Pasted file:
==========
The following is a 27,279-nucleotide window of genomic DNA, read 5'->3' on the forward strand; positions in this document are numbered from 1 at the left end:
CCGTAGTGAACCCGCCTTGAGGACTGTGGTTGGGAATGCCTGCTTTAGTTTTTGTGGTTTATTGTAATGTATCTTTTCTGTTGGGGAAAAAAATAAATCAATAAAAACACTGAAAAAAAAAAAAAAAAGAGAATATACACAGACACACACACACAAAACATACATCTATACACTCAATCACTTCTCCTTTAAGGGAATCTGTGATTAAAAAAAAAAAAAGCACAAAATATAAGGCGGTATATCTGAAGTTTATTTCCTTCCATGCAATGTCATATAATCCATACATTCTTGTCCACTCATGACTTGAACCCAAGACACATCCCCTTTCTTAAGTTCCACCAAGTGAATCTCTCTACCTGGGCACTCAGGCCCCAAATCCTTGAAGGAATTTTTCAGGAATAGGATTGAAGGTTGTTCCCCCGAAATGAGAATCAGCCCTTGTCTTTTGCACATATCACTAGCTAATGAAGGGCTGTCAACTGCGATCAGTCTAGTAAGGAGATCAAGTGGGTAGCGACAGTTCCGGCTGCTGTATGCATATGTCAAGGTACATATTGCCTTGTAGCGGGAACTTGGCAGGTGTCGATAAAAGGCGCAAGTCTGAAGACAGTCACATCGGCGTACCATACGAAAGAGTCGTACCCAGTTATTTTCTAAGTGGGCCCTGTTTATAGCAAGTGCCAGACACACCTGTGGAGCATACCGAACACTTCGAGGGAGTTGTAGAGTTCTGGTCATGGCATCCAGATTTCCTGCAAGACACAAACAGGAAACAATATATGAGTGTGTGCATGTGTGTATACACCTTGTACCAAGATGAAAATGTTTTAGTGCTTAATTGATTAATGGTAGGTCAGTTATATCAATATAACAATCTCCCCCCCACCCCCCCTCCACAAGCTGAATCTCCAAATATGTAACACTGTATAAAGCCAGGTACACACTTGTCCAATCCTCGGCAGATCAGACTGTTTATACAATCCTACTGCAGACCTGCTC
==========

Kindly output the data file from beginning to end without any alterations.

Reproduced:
The following is a 27,279-nucleotide window of genomic DNA, read 5'->3' on the forward strand; positions in this document are numbered from 1 at the left end:
CCGTAGTGAACCCGCCTTGAGGACTGTGGTTGGGAATGCCTGCTTTAGTTTTTGTGGTTTATTGTAATGTATCTTTTCTGTTGGGGAAAAAAATAAATCAATAAAAACACTGAAAAAAAAAAAAAAAAGAGAATATACACAGACACACACACACAAAACATACATCTATACACTCAATCACTTCTCCTTTAAGGGAATCTGTGATTAAAAAAAAAAAAAGCACAAAATATAAGGCGGTATATCTGAAGTTTATTTCCTTCCATGCAATGTCATATAATCCATACATTCTTGTCCACTCATGACTTGAACCCAAGACACATCCCCTTTCTTAAGTTCCACCAAGTGAATCTCTCTACCTGGGCACTCAGGCCCCAAATCCTTGAAGGAATTTTTCAGGAATAGGATTGAAGGTTGTTCCCCCGAAATGAGAATCAGCCCTTGTCTTTTGCACATATCACTAGCTAATGAAGGGCTGTCAACTGCGATCAGTCTAGTAAGGAGATCAAGTGGGTAGCGACAGTTCCGGCTGCTGTATGCATATGTCAAGGTACATATTGCCTTGTAGCGGGAACTTGGCAGGTGTCGATAAAAGGCGCAAGTCTGAAGACAGTCACATCGGCGTACCATACGAAAGAGTCGTACCCAGTTATTTTCTAAGTGGGCCCTGTTTATAGCAAGTGCCAGACACACCTGTGGAGCATACCGAACACTTCGAGGGAGTTGTAGAGTTCTGGTCATGGCATCCAGATTTCCTGCAAGACACAAACAGGAAACAATATATGAGTGTGTGCATGTGTGTATACACCTTGTACCAAGATGAAAATGTTTTAGTGCTTAATTGATTAATGGTAGGTCAGTTATATCAATATAACAATCTCCCCCCCACCCCCCCTCCACAAGCTGAATCTCCAAATATGTAACACTGTATAAAGCCAGGTACACACTTGTCCAATCCTCGGCAGATCAGACTGTTTATACAATCCTACTGCAGACCTGCTC